I am interested in the way that Vázquez Pintor plays with the poetic line. He has the lines topple into the next.
after so much// winter
getting old, that// station
a coffee// with milk
and, cleverly, this line:
now what doesn’t matter is the track that
is behind you
and again this:
The poem does not have a conventional structure. All the same I think the line endings should be stressed. The poet wants to create an imbalance that topples along to the close. And he creates just enough structure in the line endings to hold it together against that centripetal force. If you look carefully you will see that there is a scheme that is almost imperceptible when you read it: there are only three vowel sounds; O,A,O,A,O,O,E,E,E,O,A,E,E,A. Now tanto, cero and aviso are not rhymes unless you pronounce them absurdly. But to have them as full rhymes would have taken away from the improvisational feel of the text.
We have to take the poet seriously in his own description of what he is doing: going after an intermittent beat, a skipping through the lines. And when he uses unusual line lengths there is a reason for this. That is why I believe it is correct to emphasise the line endings in the reading, not to the point of absurdity- like saying tantO, cerO and aviso- but enough to hear where the line ends. If I have to choose I tend to go back to the architecture of the classics, but I enjoy this jazzy line as well. I appreciate the way that it can go out and kiss the hardness of the weather in a way that classical balance, perhaps, cannot.
I have been listening to A Desaparició da Neve by Manuel Rivas in the car. Manuel Rivas is perhaps the most successful of all contemporary Galician writers. Desaparició includes a cd with the book and the readings are accompanied by voices that echo the text, incant above and below it and, at times, take it into music. I would love to hear Vázquez Pintor in this strange mixture of chant and poem. The poetry seems to demand the musical and rhythmic connection. Perhaps it demands performance more than mere reading.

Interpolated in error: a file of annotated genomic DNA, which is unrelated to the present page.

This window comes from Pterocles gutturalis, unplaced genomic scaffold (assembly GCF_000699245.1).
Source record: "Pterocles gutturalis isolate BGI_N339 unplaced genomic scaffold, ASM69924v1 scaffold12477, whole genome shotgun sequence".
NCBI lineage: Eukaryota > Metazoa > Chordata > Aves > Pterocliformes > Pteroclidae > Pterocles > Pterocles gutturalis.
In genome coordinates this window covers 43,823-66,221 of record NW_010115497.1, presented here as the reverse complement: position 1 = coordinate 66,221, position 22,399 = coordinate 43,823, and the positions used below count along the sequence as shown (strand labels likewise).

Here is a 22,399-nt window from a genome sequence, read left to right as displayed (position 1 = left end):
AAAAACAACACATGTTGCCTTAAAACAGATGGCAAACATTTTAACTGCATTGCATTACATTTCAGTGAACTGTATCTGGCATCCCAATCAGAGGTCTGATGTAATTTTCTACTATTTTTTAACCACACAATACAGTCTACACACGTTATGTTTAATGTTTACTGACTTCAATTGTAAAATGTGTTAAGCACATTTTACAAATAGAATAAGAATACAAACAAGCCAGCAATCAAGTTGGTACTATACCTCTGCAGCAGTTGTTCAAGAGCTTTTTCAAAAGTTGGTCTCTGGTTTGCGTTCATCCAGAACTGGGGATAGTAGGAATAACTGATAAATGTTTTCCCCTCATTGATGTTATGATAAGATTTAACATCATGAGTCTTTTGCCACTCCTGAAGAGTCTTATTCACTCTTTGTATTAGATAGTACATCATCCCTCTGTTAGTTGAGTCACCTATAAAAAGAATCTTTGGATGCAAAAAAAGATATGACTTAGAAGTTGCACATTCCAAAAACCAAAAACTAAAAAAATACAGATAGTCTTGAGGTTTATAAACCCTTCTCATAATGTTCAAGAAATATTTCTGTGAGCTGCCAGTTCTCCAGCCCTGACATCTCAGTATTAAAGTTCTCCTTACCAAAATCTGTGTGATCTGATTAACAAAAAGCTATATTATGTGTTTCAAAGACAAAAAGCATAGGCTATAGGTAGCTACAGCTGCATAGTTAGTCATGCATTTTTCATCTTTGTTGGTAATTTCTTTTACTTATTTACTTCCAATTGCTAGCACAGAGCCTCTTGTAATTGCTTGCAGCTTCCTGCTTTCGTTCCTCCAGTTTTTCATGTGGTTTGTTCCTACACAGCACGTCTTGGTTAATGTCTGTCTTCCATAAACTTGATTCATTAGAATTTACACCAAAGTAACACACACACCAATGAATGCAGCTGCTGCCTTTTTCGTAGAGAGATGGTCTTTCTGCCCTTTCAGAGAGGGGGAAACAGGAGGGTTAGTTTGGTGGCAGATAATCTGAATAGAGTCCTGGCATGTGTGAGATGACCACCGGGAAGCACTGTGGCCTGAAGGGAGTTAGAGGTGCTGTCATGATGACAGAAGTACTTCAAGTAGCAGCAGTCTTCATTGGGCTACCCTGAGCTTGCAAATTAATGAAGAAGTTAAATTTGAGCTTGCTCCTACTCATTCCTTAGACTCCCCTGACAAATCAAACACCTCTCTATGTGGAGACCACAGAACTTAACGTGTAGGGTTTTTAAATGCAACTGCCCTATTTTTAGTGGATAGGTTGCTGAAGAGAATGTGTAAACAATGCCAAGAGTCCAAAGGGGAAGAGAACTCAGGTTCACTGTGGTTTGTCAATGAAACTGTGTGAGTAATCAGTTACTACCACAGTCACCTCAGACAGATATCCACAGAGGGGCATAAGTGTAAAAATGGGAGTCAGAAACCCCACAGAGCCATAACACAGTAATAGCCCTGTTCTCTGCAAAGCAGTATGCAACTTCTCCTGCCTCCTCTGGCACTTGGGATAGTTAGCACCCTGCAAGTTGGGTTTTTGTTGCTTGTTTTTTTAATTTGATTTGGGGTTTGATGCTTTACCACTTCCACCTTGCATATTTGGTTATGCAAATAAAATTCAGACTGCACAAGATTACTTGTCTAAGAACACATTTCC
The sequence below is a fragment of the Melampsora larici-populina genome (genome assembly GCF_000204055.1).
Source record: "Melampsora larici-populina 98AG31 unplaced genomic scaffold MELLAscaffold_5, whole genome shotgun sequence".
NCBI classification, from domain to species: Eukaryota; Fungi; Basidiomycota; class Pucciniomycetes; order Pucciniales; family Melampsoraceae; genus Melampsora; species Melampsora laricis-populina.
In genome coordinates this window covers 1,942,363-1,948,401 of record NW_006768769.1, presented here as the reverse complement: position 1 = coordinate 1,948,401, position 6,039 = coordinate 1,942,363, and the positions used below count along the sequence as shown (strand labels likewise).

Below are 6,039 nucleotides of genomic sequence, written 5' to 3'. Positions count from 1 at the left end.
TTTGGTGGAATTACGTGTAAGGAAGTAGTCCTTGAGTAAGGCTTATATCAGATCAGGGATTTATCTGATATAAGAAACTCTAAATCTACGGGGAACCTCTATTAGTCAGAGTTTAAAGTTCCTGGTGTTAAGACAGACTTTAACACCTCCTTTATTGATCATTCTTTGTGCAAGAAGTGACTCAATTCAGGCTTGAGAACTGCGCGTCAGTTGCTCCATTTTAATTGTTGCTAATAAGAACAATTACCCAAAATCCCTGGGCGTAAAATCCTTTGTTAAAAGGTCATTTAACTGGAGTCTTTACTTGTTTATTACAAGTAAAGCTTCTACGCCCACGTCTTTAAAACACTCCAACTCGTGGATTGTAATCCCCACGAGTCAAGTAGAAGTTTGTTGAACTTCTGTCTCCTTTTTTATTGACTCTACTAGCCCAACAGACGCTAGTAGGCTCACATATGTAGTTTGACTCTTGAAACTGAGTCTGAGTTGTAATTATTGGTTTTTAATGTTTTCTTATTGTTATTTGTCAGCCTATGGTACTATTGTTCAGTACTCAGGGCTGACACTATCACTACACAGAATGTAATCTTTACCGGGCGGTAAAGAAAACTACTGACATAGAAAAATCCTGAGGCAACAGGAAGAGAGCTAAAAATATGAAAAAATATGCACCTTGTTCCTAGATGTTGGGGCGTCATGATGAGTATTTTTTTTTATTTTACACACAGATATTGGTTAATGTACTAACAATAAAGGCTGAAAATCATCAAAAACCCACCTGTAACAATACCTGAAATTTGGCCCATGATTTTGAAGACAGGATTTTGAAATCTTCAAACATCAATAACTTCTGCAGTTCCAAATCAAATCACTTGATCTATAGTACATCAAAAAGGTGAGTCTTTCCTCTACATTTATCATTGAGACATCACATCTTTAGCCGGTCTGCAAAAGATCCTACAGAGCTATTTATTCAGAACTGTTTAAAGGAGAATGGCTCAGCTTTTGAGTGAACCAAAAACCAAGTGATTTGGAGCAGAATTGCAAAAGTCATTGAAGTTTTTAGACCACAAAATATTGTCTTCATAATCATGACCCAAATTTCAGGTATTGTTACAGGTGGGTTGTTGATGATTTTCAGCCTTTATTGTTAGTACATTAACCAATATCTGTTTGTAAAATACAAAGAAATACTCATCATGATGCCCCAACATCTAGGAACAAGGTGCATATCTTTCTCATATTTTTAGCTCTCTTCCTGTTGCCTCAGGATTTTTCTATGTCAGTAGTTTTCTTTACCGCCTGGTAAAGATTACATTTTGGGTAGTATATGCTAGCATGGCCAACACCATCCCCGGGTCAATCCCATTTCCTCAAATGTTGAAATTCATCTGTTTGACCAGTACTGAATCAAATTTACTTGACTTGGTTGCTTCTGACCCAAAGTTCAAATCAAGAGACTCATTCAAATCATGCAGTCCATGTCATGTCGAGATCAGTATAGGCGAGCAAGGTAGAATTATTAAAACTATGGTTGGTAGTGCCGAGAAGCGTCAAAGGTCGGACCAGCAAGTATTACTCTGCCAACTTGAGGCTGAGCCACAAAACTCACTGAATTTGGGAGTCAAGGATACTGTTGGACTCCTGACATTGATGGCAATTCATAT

What does the poem mean? Well, if you have been following this blog and do not know what saudade is, your best bet is to read some previous posts that deal with this most Galician of ideas. It is a sense of longing for the unattainable that is said to be particular to Galicia and Portugal. The 28 poems in No Corazón Mancado, build towards a crushing sense of mourning- Total Ausencia, for example. This makes the first line of this poem strangely ironic: to say that saudade, or longing, will not win out in a poem that is all about things that are strangely, dreamily out of reach. Saudade is timeless; the irony marks it out as modern.
Man’s End- Cabo Home– comes up in Cangas 2 as well, Onde o mar non chega a ser adulto. What is the end of man? In that poem he explains it a different way:
And that’s the way we are, two universes of happiness
up to the confines of Cabo Home, Cíes, Soavela…
where I dream of you my friends in the loving
embrace of the water and the flowers when
the sun is called April and never winter.
I find it strangely moving.
E somos así dos universos da ledicia
Ata o confín do Cabo Home, Cíes, Soavela…
Onde vos soño amigas e amigos na almofía
Amorosiña das augas e das flores cando
O sol se chame abril e nunca inverno.
Read more about the poet here: